First things first
If rumors are to be believed, Amazon Web Services is building its own networking gear, presumably to sell to customers that want a hardware-based foundation on which to run a hybrid cloud environment. True or not, I think it's a smart idea (and one I'm pretty sure I've advocated here before) as a way to truly own the hybrid cloud story -- a story that, despite years of public-cloud-only rhetoric, absolutely resonates with many enterprise CIOs.
A hardware-based approach to hybrid cloud is smart for two main reasons: (1) It gives the cloud provider the opportunity to optimize the entire package to its own specs (a la Apple products), and (2) cloud providers already know a ton about designing hardware and getting it built on the cheap. If, more than a decade into the cloud computing era, you still can't bring every workload over, then perhaps it's a good idea to take what you've learned about hardware and data centers and go to those workloads.
Networking gear would be an interesting first step (I assume most people's minds immediately jump to servers), but I can see the logic. The obvious point being that the network is the most natural place to manage traffic between private and public cloud resources. And despite the rise of SDN over the past several years, networking gear still has not been commoditized the way servers and storage have been. More room for differentiation means a greater opportunity to convince buyers they should lock into your platform at this layer, too.
But I also wouldn't be surprised to see cloud providers go down this route even deeper over time, selling servers, storage systems and perhaps even optimized gear for workloads like AI (complete with custom chips). It might sound crazy, but Microsoft, Amazon and Google are already selling their own consumer hardware right now, and their cloud businesses are no longer judged on how many just-bring-your-credit-card developers they sign up. With enterprise cloud sales taking on a familiar, difficult legacy feel as providers fight over large contracts, maybe cloud-branded hardware really is the next big opportunity to blaze new trails.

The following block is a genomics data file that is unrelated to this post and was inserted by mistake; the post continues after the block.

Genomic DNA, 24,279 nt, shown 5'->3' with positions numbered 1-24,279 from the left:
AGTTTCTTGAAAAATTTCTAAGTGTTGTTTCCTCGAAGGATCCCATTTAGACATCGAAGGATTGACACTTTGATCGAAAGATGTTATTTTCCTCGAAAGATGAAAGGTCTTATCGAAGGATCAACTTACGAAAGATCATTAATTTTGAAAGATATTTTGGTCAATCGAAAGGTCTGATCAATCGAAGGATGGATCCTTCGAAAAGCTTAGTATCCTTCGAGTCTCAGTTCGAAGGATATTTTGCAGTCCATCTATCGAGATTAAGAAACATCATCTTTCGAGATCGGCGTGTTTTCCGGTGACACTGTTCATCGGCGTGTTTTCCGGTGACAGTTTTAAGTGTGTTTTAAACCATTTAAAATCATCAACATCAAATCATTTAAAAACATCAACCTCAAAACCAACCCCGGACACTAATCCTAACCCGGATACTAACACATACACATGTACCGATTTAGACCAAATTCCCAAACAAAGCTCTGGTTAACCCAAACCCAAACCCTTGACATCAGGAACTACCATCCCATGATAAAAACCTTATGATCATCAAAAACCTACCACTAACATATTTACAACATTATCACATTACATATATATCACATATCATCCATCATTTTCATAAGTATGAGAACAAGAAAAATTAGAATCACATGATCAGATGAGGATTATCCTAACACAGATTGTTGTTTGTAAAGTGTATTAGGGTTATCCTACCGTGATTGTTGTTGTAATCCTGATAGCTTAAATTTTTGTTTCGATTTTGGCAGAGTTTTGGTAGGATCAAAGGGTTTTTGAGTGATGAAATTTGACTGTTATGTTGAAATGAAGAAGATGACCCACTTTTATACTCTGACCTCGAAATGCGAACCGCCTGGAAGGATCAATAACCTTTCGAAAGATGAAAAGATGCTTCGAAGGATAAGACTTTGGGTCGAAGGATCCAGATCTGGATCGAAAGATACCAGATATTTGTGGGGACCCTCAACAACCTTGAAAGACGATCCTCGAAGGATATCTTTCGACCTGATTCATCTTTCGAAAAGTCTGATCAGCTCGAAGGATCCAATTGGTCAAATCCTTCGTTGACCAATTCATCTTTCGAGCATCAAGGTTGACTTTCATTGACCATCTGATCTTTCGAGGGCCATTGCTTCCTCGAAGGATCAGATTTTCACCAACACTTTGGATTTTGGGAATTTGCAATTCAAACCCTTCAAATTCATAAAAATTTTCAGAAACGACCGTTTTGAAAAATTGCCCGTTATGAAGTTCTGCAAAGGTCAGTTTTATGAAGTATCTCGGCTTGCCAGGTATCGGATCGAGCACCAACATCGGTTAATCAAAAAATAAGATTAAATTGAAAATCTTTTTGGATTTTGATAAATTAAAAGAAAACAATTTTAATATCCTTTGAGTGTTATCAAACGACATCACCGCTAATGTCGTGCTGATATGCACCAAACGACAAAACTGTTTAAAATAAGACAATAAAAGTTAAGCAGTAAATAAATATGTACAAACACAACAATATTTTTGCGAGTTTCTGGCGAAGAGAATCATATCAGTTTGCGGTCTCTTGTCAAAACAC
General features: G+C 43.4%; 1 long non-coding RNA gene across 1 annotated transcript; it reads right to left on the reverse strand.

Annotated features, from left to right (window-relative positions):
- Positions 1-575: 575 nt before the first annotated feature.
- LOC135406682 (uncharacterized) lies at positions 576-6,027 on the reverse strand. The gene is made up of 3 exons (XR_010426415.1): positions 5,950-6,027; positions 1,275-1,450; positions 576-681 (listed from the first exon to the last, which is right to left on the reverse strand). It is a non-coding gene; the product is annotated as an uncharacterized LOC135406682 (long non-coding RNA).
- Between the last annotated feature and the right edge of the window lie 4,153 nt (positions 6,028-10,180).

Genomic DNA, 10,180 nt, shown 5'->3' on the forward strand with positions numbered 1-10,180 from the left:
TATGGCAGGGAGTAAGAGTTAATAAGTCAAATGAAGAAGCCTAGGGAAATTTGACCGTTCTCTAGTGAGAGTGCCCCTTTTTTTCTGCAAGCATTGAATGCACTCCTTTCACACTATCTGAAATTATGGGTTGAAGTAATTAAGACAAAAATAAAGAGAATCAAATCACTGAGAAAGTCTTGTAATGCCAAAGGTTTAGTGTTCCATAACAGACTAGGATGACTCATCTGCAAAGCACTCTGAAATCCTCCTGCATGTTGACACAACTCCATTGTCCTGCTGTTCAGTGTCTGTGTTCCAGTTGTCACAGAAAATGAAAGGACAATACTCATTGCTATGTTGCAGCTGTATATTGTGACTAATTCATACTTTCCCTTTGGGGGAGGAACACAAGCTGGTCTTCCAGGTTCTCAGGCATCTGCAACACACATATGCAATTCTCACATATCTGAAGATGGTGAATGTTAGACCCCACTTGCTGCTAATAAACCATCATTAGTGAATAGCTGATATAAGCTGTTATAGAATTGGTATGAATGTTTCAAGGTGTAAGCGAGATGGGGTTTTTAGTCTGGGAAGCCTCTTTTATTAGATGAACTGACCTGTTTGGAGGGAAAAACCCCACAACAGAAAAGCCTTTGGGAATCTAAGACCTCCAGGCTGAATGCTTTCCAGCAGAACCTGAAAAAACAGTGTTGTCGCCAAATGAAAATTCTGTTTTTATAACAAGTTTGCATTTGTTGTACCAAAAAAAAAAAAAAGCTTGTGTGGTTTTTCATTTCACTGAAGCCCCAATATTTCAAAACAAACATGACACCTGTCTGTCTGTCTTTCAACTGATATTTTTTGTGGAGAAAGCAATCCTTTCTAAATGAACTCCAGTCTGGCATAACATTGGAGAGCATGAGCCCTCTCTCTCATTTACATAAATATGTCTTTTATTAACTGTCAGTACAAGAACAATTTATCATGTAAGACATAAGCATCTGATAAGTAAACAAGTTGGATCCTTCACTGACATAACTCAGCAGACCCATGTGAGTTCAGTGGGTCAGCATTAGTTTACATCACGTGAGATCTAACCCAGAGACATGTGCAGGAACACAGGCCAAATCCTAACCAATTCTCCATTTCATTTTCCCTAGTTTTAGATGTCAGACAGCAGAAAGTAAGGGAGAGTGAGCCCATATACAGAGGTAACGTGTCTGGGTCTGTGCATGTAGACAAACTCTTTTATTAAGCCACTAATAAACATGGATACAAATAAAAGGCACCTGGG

There are, of course, dozens of caveats one could bring up here -- including are a big one around the fact that CIOs are already fearful of cloud lock-in, hence the success of open source platform-level technologies like Kubernetes and Cloud Foundry, and Docker at the lower level -- but that's a topic for another post. For now, just revel in the idea of cloud providers selling hardware, and of the head explosions that will happen if they really do.
Facebook hires a chip expert from Google
On a related note, Facebook hired Shahriar Rabii from Google and has named him vice president and head of silicon. It's extremely unlikely that Facebook would ever start selling its own data center hardware, but it almost certainly is building its own chips for virtual reality headsets and possibly for its own data center workloads (including AI). There was a time not so long ago that a Facebook phone or other consumer hardware might have seemed possible, but I think that ship has sailed for privacy reasons.
Microsoft wants facial recognition regulated
And, building off of Facebook's privacy problems, Microsoft made a public stand on Friday by calling for facial recognition to be regulated by the government. Its blog post, bylined by Microsoft president and chief legal counsel Brad Smith, makes some good points and is definitely worth reading if you haven't already. Among other ethical rationale, he points to recent backlash over tech-company contracts with U.S. immigration agencies, and he lays out a series of tough legal and ethical questions that are far from answered right now.
But as with everything in the days of mega-platforms, it's difficult not to look at these types of proclamations with at least a bit of skepticism. You want to look for ulterior motives (for example, that Microsoft is better suited to handle heavy regulation than some of its competitors) or see how serious a company is about its moral code when huge contracts are at stake.
Still, I think Microsoft is right to point out the potential problems with facial recognition, and I think that companies considering rolling it out at any real scale should be very cognizant of what could go wrong. If violating privacy isn't bad enough, the legal landscape around data privacy is finally getting some teeth. Most CEOs can probably think of many things they'd rather do with 4 percent of their annual revenue than pay a GDPR fine.